HONOLULU (Reuters Health) - New research shows high rates of sleep disorders among veterans of America’s wars in Iraq and Afghanistan who have post-traumatic stress disorder (PTSD) or head injuries.
The study conducted at Walter Reed Army Medical Center in Washington, DC, found that among some 300 soldiers with PTSD, head injuries or both, more than half had sleep apnea — a serious interruption of breathing during sleep — and nearly half had insomnia.
“Sleep complaints were universal,” wrote Dr. Jacob Collen and his colleagues in their research summary. Collen’s team presented their findings this week at the annual meeting of the American College of Chest Physicians in Honolulu.
The researchers studied 135 soldiers with PTSD, 116 with traumatic brain injury and 66 with both conditions.
Sleep testing performed on most of the patients found obstructive sleep apnea in 56 percent of them and insomnia in 49 percent.
More than two-thirds (71 percent) of the soldiers had restless nights of fragmented sleep. Nearly nine in ten (87 percent) were “hypersomniacs,” sleepy during waking hours, Collen said.
“We found that sleep disorders appear to break down by presence or absence of injury and by the type of injury,” he noted.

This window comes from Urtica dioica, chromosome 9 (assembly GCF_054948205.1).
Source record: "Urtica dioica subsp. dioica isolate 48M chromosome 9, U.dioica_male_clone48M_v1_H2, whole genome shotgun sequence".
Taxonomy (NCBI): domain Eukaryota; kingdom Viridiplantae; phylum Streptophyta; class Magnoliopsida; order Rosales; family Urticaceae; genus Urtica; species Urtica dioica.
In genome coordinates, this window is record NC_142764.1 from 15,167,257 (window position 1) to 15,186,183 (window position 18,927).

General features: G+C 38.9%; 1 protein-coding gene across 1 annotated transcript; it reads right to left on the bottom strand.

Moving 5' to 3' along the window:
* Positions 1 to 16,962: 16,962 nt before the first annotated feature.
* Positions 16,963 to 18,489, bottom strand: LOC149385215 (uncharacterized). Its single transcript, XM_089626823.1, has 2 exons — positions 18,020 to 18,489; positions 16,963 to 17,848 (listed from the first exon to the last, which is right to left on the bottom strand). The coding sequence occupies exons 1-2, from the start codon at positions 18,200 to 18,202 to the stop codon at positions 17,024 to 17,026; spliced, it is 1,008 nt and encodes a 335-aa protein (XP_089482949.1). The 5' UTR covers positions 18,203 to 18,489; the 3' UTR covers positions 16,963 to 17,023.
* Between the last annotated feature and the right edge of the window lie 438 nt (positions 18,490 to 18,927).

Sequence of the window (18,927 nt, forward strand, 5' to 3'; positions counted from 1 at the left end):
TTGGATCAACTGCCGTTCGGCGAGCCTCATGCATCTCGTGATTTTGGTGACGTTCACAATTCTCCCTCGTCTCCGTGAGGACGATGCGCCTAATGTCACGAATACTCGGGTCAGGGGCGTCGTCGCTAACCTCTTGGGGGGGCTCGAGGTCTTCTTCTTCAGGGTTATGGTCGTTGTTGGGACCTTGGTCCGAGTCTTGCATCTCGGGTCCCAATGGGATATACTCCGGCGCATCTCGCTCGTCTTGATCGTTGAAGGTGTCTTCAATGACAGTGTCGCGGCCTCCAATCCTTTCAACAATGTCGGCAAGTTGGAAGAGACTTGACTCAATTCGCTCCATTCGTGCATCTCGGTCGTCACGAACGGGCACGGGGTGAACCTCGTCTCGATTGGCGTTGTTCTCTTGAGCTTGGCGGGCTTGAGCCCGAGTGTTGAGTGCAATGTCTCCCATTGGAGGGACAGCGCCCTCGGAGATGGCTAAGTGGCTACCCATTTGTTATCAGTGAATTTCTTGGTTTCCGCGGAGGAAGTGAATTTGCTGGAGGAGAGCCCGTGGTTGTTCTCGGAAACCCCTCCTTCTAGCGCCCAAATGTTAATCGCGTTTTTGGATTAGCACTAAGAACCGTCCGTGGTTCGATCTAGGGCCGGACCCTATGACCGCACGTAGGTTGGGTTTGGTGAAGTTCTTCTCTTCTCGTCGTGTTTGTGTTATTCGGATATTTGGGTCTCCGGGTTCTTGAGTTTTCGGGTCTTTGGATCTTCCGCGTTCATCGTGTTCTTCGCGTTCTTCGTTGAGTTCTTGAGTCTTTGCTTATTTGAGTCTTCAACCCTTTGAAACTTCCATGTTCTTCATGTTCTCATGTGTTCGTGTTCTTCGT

In soldiers with traumatic brain injury, he said, “blast injuries appeared to be associated with insomnia and anxiety,” and blunt head trauma was more closely linked to sleep apnea.
Among the traumatic brain injury victims, 63 percent with blast injuries had insomnia, compared to 40 percent of those with blunt trauma. But only 26 percent of those with blast injuries had sleep apnea, compared to 54 percent of those with blunt trauma.
Overall, sleep apnea was significantly more common (78 percent) in patients without traumatic brain injuries, the researchers found.
And in the PTSD patients, sleep apnea was more common in those who hadn’t suffered any physical injuries. Among the soldiers with PTSD and sleep apnea, only about a third had battle injuries (37 percent), whereas more than two-thirds of veterans with PTSD but without sleep apnea had been injured in battle (71 percent).
The PTSD data “raise the question of whether having undiagnosed obstructive sleep apnea before you deploy could act as a risk factor for developing PTSD,” Collen said. “We don’t have data to support that, it was just an interesting question.”
Dr. Brian Carlin, a pulmonologist and sleep medicine specialist at Allegheny General Hospital in Pittsburgh, who was not involved in the study, called the rates of sleep problems among the soldiers “inordinately high.”
Insomnia among head-injury victims was not a surprise, Carlin said, but sleep apnea is. “Almost half of the soldiers who had blunt trauma had sleep apnea. In a presumably healthy and relatively fit population (similar to the soldiers), the rate of sleep apnea is probably four percent to five percent,” Carlin said.
“You just wonder now what is the relationship between trauma to the head and sleep disorders.”
Collen told Reuters Health that military and civilian doctors treating recent veterans should keep an eye out for sleep disorders, which can have long-term consequences to health.
“These are durable diseases. Untreated sleep apnea, untreated PTSD — the (effects) of those go on for some time,” Collen said. “So... it’s important for non-military physicians who really aren’t as familiar with this to pursue a comprehensive sleep evaluation.”